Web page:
TONG: We`re talking about seven to eight figures.

GRACE: Whew! Let`s go to the lines. Eileen in Florida. Hi, Eileen.

UNIDENTIFIED FEMALE: Hi, Nancy. You`re the best. Thanks for taking my call.

GRACE: Thank you. What`s your question, dear?

UNIDENTIFIED FEMALE: If this ultimately goes to trial and they find him -- and he`s found guilty, is Nevada a death penalty state?

GRACE: Oh, yes, it is a death penalty state. And of course, attacking a judge, had that ended in death, would be a qualification for the death penalty. But here you have multiple reasons to seek the death penalty, multiple aggravating factors.

What about it, Renee Rockwell?

RENEE ROCKWELL, DEFENSE ATTORNEY: It does seem like that it would be something that the state might consider. I don`t know if they would get it. This might be a guy that has been pushed to the brink. He`s in the middle of a domestic case. He`s probably lost his kids, in his own mind. He`s paying $10,000 a month spousal support. He`s probably been divested of his home. And he might be a guy who felt like he had nothing else to lose, so therefore, he`s going to kill his wife and kill the judge.

GRACE: Now, are you somehow saying that`s a defense to the death penalty?

ROCKWELL: I`m sorry. It just might be something where a juror could relate, just one juror could relate -- This guy was pushed to the brink, and we`re not going to kill him.

GRACE: OK. Are you saying that excessive alimony payments equals insanity? Is that where you`re headed?

ROCKWELL: It doesn`t, Nancy, but in death penalty cases, you know that jurors tend to want to let people off the death penalty, and that might be something that somebody could relate with. You know...


GRACE: I don`t know about that, but if you say so, I understand it`s America, right to free speech.

Joining me on the set tonight a special guest. His name is Sanford Sage, a former sniper team unit leader with the Somerset County SWAT team. Explain to me how a guy 300 feet away, over 300 feet away, three football fields away -- what?


GRACE: Oh, thank you -- can get a shot off and get the judge in the chest with one shot?

SAGE: Well, that, in and of itself, for an individual or any individual that has some experience and at least some expertise and reasonably good equipment, is not -- would not be hard.

GRACE: What kind of equipment do you need to do that?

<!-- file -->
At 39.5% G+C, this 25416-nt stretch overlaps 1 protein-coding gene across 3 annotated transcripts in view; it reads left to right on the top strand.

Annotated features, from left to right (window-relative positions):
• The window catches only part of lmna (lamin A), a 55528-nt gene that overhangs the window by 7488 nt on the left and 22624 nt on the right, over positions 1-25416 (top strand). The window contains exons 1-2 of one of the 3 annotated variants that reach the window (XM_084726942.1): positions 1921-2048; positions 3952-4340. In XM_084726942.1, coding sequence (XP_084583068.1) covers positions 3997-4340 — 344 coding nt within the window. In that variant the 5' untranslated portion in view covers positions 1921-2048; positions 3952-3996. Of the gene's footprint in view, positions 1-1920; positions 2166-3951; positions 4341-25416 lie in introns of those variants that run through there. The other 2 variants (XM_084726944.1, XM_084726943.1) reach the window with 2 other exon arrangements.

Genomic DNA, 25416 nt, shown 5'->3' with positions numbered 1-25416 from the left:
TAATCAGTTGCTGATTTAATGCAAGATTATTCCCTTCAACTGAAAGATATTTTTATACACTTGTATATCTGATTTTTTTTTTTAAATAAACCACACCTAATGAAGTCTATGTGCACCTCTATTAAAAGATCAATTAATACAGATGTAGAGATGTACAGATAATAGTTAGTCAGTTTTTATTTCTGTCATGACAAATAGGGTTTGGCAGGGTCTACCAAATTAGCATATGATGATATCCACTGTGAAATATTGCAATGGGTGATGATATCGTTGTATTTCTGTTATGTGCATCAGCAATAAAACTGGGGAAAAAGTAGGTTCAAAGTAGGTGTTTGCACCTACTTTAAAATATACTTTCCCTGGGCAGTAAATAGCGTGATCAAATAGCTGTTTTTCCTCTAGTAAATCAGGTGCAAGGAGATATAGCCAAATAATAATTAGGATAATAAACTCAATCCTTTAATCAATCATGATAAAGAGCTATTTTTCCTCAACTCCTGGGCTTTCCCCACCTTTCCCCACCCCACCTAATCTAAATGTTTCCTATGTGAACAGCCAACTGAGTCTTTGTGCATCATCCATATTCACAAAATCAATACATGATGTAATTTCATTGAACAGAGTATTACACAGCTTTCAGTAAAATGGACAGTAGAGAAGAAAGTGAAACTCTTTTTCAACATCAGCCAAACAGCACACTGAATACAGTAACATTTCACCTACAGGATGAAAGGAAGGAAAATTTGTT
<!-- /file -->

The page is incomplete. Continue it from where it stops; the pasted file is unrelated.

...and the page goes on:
SAGE: This is the type of thing that could be accomplished with the average deer rifle that...

GRACE: You mean with a scope?

SAGE: With or without a scope, but yes...

GRACE: Do you have one with you?

SAGE: Yes, I do.

GRACE: Show it to me. What is a telescopic scope? How does that work? Is that how long distance targeting is achieved?

SAGE: It does facilitate it. It makes it easier.

GRACE: OK. Show me.

SAGE: Obviously, the scope magnifies your target, what you`re looking at through it. This is a telescopic scope that is mounted on a bolt action single-fire rifle, and this is the same type of scope...

GRACE: Now, this is...

SAGE: ... free in and of itself. Here we go.

GRACE: This way. Thank you.

SAGE: Here we go. What we`re doing is looking through that end.

GRACE: And then you just attach it. I see.

SAGE: It`s got a set of crosshairs in it to use as an aiming point.

GRACE: That`s here we get the -- in the crosshairs -- there is it right there.

SAGE: That`s -- that`s where the...

GRACE: So this is how he did it from that far away. Now, is it true -- you told one of our producers you could make a shot up to a mile away with one of these?

SAGE: With a telescopic scope mounted on state-of-the-art equipment, that could be done. It could be done farther than a mile.

GRACE: A judge shot down in his own chambers, the third floor of the courthouse, a woman stabbed to death in an apartment. Is it all because of this judge`s rulings and a disgruntled divorcee?



UNIDENTIFIED MALE: We now have a warrant arrest outstanding for Darren Mack for the crime of open murder with the use of a deadly weapon. It has the potential of being a death penalty case under the state laws. I`m not saying it is a death penalty case. It`s way too early in the ballgame. Other sentences possible are life imprisonment with and without the possibility of parole.


GRACE: Major APB, all points bulletin, out on this man, Darren Mack, a 45-year-old white male. He is the chief suspect. There is an arrest warrant on his head for the shooting of a local family court judge, Judge Weller, and in the death of his wife, the murder, the stabbing death of his wife, Charla. They were in the middle -- they were embroiled in a bitter divorce proceeding.

Out to Daniel Sieberg, CNN technology correspondent. What have we learned about Darren Mack through his various Web sites?

DANIEL SIEBERG, CNN CORRESPONDENT: Well, Nancy, as you know, the Internet can be a very rich resource for law enforcement. In this case, we`re learning that he was very active on the auction site eBay. He owned a pawn shop. He was selling all sorts of things related to diamonds and jewelry on eBay.

And he also posted some information about himself and his family. If we can go to the first page, I can show you basically what he`s saying. In the first image here, you`re seeing a picture of him with his mother. And I want you to pay attention to some text over here. I`m going to read you just a little excerpt from it because I think it`s kind of a real contrast to what you were saying earlier about him.

He says, "I deal fairly with concern to the needs of my customers and always with integrity. As you can see, I`m married to a lovely young lady and have three beautiful children." So quite a contrast to what we were hearing earlier, painting a rather rosy picture of his family and his family situation.

GRACE: You mean in contrast to him being a swinger with multiple sex partners?

SIEBERG: Well, that, and perhaps, obviously, his aggression has come out in recent days, and there`s no sign of it there on the site.